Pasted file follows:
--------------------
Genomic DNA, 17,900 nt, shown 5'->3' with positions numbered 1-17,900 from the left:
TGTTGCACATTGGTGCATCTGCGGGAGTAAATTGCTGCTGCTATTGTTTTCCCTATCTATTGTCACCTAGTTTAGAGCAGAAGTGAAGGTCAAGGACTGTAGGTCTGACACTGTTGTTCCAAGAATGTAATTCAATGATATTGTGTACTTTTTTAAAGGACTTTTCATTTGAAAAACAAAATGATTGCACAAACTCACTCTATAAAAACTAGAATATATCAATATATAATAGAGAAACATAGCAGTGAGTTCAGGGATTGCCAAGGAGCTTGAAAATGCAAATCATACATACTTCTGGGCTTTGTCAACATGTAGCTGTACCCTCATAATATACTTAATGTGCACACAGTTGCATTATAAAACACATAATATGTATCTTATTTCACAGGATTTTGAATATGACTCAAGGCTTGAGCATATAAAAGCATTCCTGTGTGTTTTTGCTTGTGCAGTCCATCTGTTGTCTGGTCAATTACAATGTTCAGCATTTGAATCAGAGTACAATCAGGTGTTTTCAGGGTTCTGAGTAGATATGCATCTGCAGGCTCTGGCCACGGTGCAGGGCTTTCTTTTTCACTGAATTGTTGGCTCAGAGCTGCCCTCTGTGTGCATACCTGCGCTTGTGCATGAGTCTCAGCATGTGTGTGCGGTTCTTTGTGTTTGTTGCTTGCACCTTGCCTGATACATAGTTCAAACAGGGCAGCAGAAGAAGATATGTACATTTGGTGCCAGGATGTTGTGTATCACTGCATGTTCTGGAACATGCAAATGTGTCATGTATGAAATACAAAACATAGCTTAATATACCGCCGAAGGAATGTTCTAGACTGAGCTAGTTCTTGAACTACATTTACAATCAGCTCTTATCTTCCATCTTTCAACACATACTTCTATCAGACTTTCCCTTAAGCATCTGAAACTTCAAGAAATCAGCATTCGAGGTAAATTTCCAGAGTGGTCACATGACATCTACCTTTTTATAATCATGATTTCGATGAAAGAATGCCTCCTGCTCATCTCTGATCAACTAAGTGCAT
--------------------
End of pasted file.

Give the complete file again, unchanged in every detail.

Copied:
Genomic DNA, 17,900 nt, shown 5'->3' with positions numbered 1-17,900 from the left:
TGTTGCACATTGGTGCATCTGCGGGAGTAAATTGCTGCTGCTATTGTTTTCCCTATCTATTGTCACCTAGTTTAGAGCAGAAGTGAAGGTCAAGGACTGTAGGTCTGACACTGTTGTTCCAAGAATGTAATTCAATGATATTGTGTACTTTTTTAAAGGACTTTTCATTTGAAAAACAAAATGATTGCACAAACTCACTCTATAAAAACTAGAATATATCAATATATAATAGAGAAACATAGCAGTGAGTTCAGGGATTGCCAAGGAGCTTGAAAATGCAAATCATACATACTTCTGGGCTTTGTCAACATGTAGCTGTACCCTCATAATATACTTAATGTGCACACAGTTGCATTATAAAACACATAATATGTATCTTATTTCACAGGATTTTGAATATGACTCAAGGCTTGAGCATATAAAAGCATTCCTGTGTGTTTTTGCTTGTGCAGTCCATCTGTTGTCTGGTCAATTACAATGTTCAGCATTTGAATCAGAGTACAATCAGGTGTTTTCAGGGTTCTGAGTAGATATGCATCTGCAGGCTCTGGCCACGGTGCAGGGCTTTCTTTTTCACTGAATTGTTGGCTCAGAGCTGCCCTCTGTGTGCATACCTGCGCTTGTGCATGAGTCTCAGCATGTGTGTGCGGTTCTTTGTGTTTGTTGCTTGCACCTTGCCTGATACATAGTTCAAACAGGGCAGCAGAAGAAGATATGTACATTTGGTGCCAGGATGTTGTGTATCACTGCATGTTCTGGAACATGCAAATGTGTCATGTATGAAATACAAAACATAGCTTAATATACCGCCGAAGGAATGTTCTAGACTGAGCTAGTTCTTGAACTACATTTACAATCAGCTCTTATCTTCCATCTTTCAACACATACTTCTATCAGACTTTCCCTTAAGCATCTGAAACTTCAAGAAATCAGCATTCGAGGTAAATTTCCAGAGTGGTCACATGACATCTACCTTTTTATAATCATGATTTCGATGAAAGAATGCCTCCTGCTCATCTCTGATCAACTAAGTGCAT